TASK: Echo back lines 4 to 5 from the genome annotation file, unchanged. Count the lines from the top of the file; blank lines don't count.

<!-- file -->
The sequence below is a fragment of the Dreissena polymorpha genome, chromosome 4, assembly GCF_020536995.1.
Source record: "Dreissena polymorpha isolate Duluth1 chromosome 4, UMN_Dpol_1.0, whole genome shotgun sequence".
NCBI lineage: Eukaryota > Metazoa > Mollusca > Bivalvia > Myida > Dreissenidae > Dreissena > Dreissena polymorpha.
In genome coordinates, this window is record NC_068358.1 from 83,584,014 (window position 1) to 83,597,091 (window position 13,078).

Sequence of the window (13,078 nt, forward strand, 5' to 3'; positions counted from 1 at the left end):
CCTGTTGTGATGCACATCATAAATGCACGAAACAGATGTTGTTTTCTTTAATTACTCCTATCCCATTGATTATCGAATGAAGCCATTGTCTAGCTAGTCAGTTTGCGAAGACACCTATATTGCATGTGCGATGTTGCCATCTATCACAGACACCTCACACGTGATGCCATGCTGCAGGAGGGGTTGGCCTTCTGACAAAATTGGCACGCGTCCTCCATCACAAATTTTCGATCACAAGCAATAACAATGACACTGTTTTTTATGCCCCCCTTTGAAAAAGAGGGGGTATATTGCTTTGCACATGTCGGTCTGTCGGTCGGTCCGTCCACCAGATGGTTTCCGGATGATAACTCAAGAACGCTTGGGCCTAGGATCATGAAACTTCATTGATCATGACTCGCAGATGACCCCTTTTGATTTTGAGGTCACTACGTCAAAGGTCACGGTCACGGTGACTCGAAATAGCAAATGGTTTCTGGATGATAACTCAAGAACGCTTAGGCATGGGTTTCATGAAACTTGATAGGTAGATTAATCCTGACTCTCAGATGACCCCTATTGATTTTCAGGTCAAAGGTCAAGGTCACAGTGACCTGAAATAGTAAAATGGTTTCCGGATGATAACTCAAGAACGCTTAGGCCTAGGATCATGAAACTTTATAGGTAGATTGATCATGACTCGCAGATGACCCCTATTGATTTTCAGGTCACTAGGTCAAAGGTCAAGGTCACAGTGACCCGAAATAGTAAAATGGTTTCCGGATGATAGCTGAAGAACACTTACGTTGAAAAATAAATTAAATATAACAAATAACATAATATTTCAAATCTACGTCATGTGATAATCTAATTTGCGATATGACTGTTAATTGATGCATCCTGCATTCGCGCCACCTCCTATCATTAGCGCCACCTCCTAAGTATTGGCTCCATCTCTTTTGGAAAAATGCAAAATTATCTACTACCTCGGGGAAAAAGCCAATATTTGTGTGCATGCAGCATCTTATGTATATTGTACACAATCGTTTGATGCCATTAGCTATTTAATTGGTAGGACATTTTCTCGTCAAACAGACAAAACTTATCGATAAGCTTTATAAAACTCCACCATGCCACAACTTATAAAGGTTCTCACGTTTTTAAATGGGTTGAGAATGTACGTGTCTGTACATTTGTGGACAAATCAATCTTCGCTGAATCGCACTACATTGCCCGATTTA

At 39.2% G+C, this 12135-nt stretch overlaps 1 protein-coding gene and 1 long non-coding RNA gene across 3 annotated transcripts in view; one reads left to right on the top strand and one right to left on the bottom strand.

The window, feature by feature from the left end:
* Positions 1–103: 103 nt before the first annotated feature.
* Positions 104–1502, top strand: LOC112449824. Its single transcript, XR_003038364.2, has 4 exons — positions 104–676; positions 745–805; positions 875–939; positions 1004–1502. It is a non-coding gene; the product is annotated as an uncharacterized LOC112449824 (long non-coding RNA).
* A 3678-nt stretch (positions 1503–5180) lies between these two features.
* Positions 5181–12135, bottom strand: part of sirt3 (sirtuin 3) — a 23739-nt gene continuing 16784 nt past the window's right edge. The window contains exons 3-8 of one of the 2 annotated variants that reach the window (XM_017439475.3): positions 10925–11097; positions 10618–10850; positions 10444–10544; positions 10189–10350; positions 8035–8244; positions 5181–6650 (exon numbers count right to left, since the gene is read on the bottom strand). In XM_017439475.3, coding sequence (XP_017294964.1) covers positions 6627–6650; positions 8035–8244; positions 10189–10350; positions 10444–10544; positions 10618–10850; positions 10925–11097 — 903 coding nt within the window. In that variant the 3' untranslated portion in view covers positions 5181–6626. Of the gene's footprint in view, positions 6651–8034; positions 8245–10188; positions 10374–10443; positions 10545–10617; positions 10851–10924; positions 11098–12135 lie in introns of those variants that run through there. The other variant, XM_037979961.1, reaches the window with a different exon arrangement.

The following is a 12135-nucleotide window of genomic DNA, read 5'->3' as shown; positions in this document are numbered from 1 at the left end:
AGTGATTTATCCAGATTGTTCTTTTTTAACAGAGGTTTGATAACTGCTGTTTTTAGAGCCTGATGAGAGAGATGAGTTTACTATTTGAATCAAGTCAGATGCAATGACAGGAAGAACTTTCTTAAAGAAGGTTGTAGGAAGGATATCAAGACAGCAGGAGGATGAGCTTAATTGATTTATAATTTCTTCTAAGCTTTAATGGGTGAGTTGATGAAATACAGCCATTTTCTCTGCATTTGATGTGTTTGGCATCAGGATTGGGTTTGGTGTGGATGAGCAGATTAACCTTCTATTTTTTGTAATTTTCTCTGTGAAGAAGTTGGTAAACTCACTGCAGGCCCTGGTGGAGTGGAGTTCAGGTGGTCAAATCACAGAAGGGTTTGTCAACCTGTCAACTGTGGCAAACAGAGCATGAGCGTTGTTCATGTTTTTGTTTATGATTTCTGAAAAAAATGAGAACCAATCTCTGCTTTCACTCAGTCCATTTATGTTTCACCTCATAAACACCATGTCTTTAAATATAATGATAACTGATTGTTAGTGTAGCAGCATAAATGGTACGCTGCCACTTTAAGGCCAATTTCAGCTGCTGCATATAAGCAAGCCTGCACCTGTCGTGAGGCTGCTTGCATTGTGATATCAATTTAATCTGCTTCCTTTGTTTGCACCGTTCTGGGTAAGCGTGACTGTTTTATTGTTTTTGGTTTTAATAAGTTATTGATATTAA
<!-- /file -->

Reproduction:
In genome coordinates, this window is record NC_068358.1 from 83,584,014 (window position 1) to 83,597,091 (window position 13,078).

Sequence of the window (13,078 nt, forward strand, 5' to 3'; positions counted from 1 at the left end):